A draft resolution demanding an Israeli withdrawal to the 1967 lines by 2016, as part of a wider agreement to end the Israeli-Palestinian conflict, will be presented to the UN Security Council by the middle of the month, the Palestinian envoy to the United Nations said Monday.
Palestinian representative Riyad Mansour said the text, being shepherded by France, is expected to lay out a timeframe for negotiations on a final peace deal and possibly a second deadline for Palestinian statehood.
“The French are moving more and more, trying to bring all the European colleagues together, and I think that eventually they will succeed,” Mansour told AFP.
The French-led European initiative is expected to be discussed in Brussels on Tuesday when US Secretary of State John Kerry holds talks with European ministers during a NATO meeting.
The position of the United States, which has repeatedly vetoed UN resolutions seen as pressuring Israel, will be crucial in deciding if the latest push at the United Nations stands a chance.
The Palestinians, backed by the Arab League, circulated a draft resolution at the end of September that called for an Israeli pullout November 2016.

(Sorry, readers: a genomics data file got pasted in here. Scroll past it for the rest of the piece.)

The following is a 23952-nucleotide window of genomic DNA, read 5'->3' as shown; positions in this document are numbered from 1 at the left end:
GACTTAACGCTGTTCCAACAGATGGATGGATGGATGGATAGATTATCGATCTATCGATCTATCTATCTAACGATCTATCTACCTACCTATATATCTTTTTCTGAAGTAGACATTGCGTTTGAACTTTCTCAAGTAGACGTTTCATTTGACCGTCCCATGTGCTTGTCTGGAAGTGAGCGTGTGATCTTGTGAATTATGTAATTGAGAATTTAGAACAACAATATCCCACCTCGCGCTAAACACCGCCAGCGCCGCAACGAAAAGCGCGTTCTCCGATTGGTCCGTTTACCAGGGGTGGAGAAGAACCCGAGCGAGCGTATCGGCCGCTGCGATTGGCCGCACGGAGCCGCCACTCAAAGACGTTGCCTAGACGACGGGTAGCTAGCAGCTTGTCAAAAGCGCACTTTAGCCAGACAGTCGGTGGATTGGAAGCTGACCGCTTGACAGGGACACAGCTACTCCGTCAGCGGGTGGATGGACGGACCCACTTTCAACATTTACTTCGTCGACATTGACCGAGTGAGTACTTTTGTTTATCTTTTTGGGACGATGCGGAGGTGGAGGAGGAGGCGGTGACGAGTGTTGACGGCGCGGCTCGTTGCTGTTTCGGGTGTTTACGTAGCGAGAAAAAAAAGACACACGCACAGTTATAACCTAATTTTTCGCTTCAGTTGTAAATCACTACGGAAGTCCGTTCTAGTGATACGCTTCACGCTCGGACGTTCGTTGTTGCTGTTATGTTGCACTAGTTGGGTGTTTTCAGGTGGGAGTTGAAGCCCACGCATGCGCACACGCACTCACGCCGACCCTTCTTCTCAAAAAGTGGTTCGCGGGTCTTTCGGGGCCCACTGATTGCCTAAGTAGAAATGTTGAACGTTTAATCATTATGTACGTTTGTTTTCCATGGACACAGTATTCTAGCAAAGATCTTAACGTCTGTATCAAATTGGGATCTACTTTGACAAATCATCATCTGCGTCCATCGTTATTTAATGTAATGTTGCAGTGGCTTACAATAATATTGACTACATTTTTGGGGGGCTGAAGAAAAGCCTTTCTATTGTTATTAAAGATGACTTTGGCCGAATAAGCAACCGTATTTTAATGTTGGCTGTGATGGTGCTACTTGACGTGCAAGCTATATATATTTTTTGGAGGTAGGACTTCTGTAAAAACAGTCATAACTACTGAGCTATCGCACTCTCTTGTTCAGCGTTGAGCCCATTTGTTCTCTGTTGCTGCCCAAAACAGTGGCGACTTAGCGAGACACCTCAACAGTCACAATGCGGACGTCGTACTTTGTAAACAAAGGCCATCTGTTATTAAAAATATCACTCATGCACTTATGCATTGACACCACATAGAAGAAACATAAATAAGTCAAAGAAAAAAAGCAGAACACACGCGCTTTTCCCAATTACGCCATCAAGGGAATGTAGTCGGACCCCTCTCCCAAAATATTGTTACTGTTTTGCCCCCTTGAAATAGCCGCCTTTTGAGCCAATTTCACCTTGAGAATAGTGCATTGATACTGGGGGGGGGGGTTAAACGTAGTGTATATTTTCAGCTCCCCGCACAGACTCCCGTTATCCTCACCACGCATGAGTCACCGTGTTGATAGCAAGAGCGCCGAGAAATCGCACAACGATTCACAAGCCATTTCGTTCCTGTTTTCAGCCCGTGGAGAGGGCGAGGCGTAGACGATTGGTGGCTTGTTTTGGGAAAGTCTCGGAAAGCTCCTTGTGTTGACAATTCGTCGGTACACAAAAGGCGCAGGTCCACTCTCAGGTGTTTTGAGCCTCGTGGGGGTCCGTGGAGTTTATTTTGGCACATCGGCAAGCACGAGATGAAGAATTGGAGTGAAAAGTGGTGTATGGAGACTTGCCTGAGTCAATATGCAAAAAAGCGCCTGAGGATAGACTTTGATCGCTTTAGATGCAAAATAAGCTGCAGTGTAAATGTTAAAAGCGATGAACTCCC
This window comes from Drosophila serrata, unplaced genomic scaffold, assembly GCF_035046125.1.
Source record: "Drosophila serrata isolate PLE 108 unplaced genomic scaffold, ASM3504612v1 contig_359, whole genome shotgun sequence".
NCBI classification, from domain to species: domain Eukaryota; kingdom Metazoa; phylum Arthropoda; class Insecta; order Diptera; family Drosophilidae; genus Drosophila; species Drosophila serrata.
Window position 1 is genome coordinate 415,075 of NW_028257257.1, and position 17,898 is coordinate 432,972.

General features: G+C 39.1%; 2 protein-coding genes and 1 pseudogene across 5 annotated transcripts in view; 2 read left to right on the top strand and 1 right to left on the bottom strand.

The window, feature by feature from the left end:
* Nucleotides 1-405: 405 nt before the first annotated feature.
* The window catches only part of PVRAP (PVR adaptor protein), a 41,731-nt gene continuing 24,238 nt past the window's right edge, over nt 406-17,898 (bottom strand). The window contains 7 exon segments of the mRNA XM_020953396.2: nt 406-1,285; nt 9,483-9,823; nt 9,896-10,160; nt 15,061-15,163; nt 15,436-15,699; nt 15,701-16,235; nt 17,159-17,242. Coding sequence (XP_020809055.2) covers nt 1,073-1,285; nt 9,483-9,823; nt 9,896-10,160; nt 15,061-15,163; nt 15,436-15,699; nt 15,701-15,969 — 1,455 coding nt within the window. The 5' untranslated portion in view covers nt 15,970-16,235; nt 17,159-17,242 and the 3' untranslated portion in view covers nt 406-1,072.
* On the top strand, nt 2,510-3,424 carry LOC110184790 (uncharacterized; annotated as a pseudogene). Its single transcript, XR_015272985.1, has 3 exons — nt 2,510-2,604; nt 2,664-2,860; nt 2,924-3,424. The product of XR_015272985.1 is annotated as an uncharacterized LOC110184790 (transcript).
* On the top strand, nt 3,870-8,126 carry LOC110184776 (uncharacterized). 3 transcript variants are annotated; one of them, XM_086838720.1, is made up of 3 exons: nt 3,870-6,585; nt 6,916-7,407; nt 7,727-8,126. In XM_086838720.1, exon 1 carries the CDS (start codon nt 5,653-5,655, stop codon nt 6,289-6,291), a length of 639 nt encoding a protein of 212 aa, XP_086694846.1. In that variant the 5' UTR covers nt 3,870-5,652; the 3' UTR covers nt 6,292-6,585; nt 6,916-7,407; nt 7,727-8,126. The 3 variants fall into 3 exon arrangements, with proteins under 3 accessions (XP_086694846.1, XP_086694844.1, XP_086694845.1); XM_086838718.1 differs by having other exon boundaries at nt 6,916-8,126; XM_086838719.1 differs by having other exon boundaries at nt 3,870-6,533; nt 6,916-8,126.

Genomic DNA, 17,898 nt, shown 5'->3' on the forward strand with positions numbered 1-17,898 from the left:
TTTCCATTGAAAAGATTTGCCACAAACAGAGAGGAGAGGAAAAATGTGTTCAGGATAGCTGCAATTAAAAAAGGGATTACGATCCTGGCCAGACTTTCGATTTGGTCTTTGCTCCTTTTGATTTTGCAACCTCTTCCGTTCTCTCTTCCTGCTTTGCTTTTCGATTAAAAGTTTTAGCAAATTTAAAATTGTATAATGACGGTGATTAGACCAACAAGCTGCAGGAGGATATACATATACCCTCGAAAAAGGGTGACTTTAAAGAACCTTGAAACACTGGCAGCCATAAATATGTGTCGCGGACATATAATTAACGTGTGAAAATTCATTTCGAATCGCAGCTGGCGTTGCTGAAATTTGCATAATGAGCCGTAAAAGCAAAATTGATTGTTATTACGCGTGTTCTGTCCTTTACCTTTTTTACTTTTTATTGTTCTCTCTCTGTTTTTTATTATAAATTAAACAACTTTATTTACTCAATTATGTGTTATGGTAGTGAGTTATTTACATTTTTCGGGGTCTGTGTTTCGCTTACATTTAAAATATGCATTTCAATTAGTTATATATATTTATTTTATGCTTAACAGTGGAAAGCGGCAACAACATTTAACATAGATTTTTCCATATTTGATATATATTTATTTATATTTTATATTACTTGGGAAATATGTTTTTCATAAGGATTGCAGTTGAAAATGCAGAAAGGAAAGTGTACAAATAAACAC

The text however ran into opposition from the United States and other members of the council, opening the way for the Europeans to try to present an alternative draft.
Mansour said he expected a new draft to be submitted to the council “soon, possibly in the middle of the month,” with a vote to quickly follow.
The new resolution would pave the way for an international conference to launch what is widely seen as a final bid for an Israeli-Palestinian peace deal, with the involvement of all key international players.
There has been growing international alarm over the spate terror attacks in Jerusalem and other areas and the stalled peace talks on settling Israel’s borders and the fate of Palestinian statehood.
UN Secretary General Ban Ki-moon has warned of a possible new flareup in violence after the devastating 50-day war in Gaza over the summer.
UN diplomats argue that the world can ill afford more violence in the Middle East at a time when Islamic extremists are waging war in Iraq and Syria.